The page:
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Delijah's Writing Blog

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Ngram Search: “Calligrapher”

Calligraphy: Fancy penmanship, especially highly decorative handwriting, as with a great many flourishes [link]. But how do you call a person who practices the art of Calligraphy? I started Ngram-ing again (note that the first graph is not smoothed while the other two are).


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Source: Google Ngram Viewer [link]


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Source: Google Ngram Viewer [link]


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Source: Google Ngram Viewer [link]

So after much search and replace, my Victim #14 serial killer is The Calligrapher *accomplished sigh* (This all started, by the way, because I keep typing “Caligrapher” instead of “Calligrapher” and my spell check did not like any of them, thus the LL/L search. Then I came across “Calligraphist” and banged my head against a wall, did a search/replace, then undid it and now I am happy.

Yes, this post was completely pointless. You may go complain in the comments for wasting your time.

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“Serial Killer” Ngram Search

I was doublechecking some information offered by the book I am reading (Malicious Intent: A Writer’s Guide to How Murderers, Robbers, Rapists and Other Criminals Think), and went to play in Google Ngrams. The results were interesting. The little bump in “serial killer” just before 1900 might be related to 1888, when Jack the Ripper was roaming the streets of London, and the first big peak of “mass murder” seems to be around the World War II and its aftermath. 1980 brought the boom of the serial killer book, both in fiction and true-crime literature.


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Source: Google Ngram Viewer [link]


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Source: Google Ngram Viewer [link]

I hope to add up to that not-so-little fiction pile sometime ^^

Decisions, Decisions

A while back I got myself a couple of books from the Howdunit Series. I loved one of them, Murder One and hated the other, Armed and Dangerous. For a while I have been thinking that I need to break the tie-in, because one bad and one good… gah. I am on a research book hype since I got myself Yakuza – Japan’s Criminal Underworld, which I love but I need to read slowly to absorb all the facts, so I have been looking at the Howdunit Series again (Side note: be prepared for a completely flaily review about Yakuza when I’m done with it).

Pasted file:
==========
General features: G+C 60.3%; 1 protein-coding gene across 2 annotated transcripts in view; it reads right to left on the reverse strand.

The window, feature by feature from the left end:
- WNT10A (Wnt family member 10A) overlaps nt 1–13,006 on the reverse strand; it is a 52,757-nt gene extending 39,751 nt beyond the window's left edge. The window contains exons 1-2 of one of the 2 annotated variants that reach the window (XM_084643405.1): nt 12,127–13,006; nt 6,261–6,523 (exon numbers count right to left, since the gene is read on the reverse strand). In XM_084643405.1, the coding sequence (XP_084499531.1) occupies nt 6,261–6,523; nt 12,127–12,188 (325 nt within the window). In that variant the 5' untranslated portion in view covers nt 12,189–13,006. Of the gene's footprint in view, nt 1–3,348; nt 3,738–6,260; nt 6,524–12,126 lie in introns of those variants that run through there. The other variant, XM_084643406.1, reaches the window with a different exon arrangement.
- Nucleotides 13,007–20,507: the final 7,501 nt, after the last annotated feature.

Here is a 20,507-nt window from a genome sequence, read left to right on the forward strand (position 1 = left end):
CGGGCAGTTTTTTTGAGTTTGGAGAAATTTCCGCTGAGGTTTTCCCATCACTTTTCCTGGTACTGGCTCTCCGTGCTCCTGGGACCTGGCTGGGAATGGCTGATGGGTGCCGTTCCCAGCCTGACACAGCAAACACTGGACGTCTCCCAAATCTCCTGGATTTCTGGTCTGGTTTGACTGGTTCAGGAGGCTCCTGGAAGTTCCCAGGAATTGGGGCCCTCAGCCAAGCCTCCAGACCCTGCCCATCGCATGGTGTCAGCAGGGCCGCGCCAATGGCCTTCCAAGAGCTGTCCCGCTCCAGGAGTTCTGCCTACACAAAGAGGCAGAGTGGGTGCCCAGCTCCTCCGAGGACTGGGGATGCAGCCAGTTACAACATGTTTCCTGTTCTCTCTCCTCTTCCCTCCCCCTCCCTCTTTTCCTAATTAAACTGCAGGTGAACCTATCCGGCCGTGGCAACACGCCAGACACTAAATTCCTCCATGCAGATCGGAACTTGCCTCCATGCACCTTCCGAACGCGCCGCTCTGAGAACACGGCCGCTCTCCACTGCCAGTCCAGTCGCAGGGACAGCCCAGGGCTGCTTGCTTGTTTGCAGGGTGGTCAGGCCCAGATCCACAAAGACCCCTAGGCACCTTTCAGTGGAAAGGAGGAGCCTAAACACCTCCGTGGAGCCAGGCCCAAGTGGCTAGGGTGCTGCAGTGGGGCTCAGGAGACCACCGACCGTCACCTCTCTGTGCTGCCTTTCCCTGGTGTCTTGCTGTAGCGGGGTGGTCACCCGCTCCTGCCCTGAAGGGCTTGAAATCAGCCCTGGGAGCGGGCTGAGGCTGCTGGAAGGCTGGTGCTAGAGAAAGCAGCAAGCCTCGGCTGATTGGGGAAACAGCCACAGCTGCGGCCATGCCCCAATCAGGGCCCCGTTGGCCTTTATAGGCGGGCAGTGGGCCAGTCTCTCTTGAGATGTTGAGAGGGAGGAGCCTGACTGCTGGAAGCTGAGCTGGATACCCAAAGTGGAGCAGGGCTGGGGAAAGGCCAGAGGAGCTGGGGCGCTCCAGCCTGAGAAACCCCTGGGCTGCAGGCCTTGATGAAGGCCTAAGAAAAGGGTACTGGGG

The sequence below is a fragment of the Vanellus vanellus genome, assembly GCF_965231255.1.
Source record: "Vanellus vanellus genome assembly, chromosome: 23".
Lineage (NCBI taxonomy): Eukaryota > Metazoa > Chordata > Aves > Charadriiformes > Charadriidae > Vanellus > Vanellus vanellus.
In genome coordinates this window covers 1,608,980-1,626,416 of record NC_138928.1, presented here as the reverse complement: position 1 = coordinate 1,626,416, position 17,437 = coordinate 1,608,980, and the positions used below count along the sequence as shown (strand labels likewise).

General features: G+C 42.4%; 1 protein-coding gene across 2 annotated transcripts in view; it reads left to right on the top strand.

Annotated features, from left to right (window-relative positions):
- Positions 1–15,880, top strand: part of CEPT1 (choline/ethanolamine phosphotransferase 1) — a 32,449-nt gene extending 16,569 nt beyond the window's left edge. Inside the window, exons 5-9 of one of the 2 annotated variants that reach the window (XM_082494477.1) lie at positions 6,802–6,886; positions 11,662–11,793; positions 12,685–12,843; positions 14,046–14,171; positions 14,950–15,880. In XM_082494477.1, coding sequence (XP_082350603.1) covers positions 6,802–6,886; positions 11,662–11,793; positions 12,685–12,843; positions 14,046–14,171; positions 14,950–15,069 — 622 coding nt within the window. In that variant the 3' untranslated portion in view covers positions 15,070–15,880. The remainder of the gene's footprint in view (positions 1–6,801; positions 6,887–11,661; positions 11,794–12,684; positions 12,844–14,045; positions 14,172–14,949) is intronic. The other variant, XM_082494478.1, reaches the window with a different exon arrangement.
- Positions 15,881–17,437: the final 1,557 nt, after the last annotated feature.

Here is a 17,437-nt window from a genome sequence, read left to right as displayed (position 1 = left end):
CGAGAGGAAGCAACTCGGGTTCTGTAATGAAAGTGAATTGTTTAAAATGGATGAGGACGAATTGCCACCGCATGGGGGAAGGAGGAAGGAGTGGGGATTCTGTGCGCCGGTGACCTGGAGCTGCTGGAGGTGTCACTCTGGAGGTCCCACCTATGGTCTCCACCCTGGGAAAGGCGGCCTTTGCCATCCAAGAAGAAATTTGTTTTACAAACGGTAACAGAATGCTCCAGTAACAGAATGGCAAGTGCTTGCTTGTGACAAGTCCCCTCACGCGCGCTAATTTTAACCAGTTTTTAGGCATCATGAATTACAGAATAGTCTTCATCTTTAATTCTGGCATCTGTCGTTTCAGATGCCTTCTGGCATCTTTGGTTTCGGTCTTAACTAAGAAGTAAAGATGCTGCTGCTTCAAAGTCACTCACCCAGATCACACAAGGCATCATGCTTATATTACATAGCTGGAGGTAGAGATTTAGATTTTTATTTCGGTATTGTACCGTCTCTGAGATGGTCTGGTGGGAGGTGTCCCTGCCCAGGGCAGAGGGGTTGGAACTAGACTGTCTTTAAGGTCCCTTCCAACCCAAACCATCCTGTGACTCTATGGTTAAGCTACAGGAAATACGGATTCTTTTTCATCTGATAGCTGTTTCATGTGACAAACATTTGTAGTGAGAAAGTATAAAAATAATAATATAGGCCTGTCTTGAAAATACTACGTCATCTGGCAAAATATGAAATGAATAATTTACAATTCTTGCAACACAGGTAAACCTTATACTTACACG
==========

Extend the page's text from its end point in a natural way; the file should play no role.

So here’s what I want:

  • Body Trauma : A Writer’s Guide to Wounds and Injuries by David W. Page
  • Deadly Doses: A Writer’s Guide to Poisons by Serita Deborah Stevens
  • Cause of Death: A Writer’s Guide to death, murder & forensic Medicine, by Keith D. Wilson
  • Malicious Intent: A Writer’s Guide to how murderers, robbers, rapists and other criminals think, by Sean P. Mactire

… I wonder what that list says about me XD

Malicious Intent really caught my eye, because it presents itself as a “reference book offering information on criminal psychology, covering motivation, choice of victim, and police detective methods”, but the reviews are… disheartening to say the least, most of them reasoned and backed-up. On the other hand is out for less than £3 (second hand), shipping included, so maybe it is worth it? After all I am interested in the psychological part of it all…

Body Trauma calls me because… well, it is no surprise to anyone that many of my charas end up beaten a lot and yeah, there is that weird hospital fixation of mine too, and Deadly Doses sounds awfully interesting, and kind of handy to have, especially when you can search for poisons based on their symptoms. And lets face it, it will help me look less like a psychopath on my google history XD. Finally, you may call me morbid but I want Cause of Death because I would like to write about a Medical Examiner at some point. I’ve actually tried it before, but always given up due to different reasons, or only have had them as minor characters.

But there’s the want and then is the hm. I’d really like to get the last three books, and let’s be honest, I probably will get at least two of them. They are cheap in Amazon’s marketplace after all XD, and for some reason I don’t mind them being second-hand. Probably due to the lack of faith I have at the moment XD

About the first one, Malicious Intent… I don’t know, maybe for that price I will consider it, even if the reviews were so negative. Thinking about it, however, I have remembered a resource I have been using before, from the US Federal Bureu of Investigations (yup, the FBI): Serial Murder –Multidisciplinary Perspectives for Investigators which actually makes a few interesting points on how ‘bad guys’ think. Although the hand-out focuses on serial killers, it can be used for other criminal profiles and makes an interesting myth vs. truth list. Considering how much we are exposed to fictional psychopaths, it was a good thing to read, very informative.

Then again, this whole post might be me ranting because I’m totally stuck on Undeliverable and I don’t want to type a ‘Writer’s block’ post? You’ll find out what I decided when I start making reviews of the books I get in the end…